On June 20, 2018, the New Museum hosted a conversation between John Akomfrah and Gary Carrion-Murayari, Kraus Family Curator, on the occasion of “John Akomfrah: Signs of Empire,” the first American survey exhibition of the work of the legendary British artist, film director, and writer.
Since the early 1980s, Akomfrah’s moving image works have offered some of the most rigorous and expansive reflections on the culture of the black diaspora, both in the UK and around the world. Akomfrah’s work initially came to prominence in the early 1980s as part of Black Audio Film Collective, a group of seven artists founded in 1982 in response to the 1981 Brixton riots. The collective produced a number of films notable for their mix of archival and found footage, interviews and realist depictions of contemporary England, and layered sound collages. In works like Handsworth Songs (1986), Akomfrah and Black Audio outlined the political and economic forces leading to social unrest throughout England. Akomfrah and Black Audio’s works were remarkable for their trenchant political inquiries and consistently experimental approach. Throughout the 1990s, Akomfrah’s subject matter expanded beyond the social fractures of contemporary British society to focus on a wider historical context, from the persistent legacy of colonialism to the roots of the contemporary in classical literature. Moving into the early 2000s, Akomfrah also produced a series of atmospheric works addressing personal and historical memory. In the past several years, his multichannel video works have evolved into ambitious, large-scale installations shown in museums around the world.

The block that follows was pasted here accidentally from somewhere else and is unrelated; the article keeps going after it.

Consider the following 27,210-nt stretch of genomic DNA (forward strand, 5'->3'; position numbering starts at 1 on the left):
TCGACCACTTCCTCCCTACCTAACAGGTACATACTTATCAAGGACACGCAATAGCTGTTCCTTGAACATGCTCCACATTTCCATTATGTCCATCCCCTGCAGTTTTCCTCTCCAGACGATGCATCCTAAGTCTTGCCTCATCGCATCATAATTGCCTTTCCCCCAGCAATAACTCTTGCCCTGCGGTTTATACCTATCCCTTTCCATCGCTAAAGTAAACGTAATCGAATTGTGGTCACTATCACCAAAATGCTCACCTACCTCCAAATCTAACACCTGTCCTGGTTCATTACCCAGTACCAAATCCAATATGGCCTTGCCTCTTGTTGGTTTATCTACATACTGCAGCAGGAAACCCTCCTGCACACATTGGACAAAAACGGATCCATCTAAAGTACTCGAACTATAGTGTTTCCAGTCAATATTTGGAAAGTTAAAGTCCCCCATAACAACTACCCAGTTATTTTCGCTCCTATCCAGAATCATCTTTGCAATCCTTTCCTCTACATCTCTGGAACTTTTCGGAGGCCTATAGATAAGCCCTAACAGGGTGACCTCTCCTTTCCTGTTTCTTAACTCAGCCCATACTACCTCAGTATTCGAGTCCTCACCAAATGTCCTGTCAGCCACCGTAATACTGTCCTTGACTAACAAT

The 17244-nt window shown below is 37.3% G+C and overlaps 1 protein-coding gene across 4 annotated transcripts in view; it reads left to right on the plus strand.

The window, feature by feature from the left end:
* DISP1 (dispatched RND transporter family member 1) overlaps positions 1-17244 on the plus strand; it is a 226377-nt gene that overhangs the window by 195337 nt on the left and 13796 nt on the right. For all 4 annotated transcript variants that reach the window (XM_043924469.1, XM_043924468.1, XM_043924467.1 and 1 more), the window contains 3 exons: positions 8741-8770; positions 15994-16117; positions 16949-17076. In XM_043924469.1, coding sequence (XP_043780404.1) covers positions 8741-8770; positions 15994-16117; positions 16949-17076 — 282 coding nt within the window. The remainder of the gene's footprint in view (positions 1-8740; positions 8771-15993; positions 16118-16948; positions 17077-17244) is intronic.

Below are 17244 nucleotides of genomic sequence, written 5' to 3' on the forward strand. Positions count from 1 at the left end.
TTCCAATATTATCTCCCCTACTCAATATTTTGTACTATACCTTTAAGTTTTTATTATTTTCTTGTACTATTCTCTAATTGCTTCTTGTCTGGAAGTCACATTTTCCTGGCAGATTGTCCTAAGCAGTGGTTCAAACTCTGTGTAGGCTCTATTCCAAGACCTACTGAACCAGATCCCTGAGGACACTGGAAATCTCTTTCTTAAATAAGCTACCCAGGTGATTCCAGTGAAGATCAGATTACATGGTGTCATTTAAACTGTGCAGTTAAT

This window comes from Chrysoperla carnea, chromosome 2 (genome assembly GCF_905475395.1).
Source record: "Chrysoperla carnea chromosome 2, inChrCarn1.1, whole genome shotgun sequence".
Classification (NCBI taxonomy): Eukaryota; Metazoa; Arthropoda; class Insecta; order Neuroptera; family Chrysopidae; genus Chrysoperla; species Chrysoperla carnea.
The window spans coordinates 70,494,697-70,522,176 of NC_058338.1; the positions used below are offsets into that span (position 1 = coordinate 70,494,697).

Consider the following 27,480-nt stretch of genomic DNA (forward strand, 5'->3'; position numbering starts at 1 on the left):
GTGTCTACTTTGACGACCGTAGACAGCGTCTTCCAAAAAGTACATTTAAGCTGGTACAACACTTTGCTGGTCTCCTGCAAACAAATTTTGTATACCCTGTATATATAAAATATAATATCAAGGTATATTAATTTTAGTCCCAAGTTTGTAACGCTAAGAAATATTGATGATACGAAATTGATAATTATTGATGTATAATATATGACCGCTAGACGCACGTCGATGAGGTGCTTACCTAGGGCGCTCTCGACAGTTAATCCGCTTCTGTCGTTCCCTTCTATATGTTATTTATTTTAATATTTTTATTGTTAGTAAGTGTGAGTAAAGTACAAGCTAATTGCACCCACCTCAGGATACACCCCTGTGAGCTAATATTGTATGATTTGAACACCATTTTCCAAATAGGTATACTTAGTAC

This conversation followed a conversation with Thomas Bayrle and Massimiliano Gioni, Edlis Neeson Artistic Director, on the occasion of “Thomas Bayrle: Playtime,” the first major New York museum survey of the German artist.